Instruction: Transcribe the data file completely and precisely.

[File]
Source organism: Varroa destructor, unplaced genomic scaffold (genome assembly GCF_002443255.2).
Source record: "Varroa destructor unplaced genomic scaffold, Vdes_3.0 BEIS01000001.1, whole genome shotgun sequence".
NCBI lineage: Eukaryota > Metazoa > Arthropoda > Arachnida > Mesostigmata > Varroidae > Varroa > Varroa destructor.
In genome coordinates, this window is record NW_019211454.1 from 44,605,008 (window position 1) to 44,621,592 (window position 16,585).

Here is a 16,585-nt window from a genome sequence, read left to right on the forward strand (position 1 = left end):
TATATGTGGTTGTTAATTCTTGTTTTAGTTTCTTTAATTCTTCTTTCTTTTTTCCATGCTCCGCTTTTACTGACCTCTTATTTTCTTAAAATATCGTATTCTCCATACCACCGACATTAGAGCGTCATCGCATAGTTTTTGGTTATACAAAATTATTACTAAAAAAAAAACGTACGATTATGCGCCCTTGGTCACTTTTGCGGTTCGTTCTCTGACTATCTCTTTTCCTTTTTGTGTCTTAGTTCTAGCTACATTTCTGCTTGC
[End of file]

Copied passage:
Source organism: Varroa destructor, unplaced genomic scaffold (genome assembly GCF_002443255.2).
Source record: "Varroa destructor unplaced genomic scaffold, Vdes_3.0 BEIS01000001.1, whole genome shotgun sequence".
NCBI lineage: Eukaryota > Metazoa > Arthropoda > Arachnida > Mesostigmata > Varroidae > Varroa > Varroa destructor.
In genome coordinates, this window is record NW_019211454.1 from 44,605,008 (window position 1) to 44,621,592 (window position 16,585).

Here is a 16,585-nt window from a genome sequence, read left to right on the forward strand (position 1 = left end):
TATATGTGGTTGTTAATTCTTGTTTTAGTTTCTTTAATTCTTCTTTCTTTTTTCCATGCTCCGCTTTTACTGACCTCTTATTTTCTTAAAATATCGTATTCTCCATACCACCGACATTAGAGCGTCATCGCATAGTTTTTGGTTATACAAAATTATTACTAAAAAAAAAACGTACGATTATGCGCCCTTGGTCACTTTTGCGGTTCGTTCTCTGACTATCTCTTTTCCTTTTTGTGTCTTAGTTCTAGCTACATTTCTGCTTGC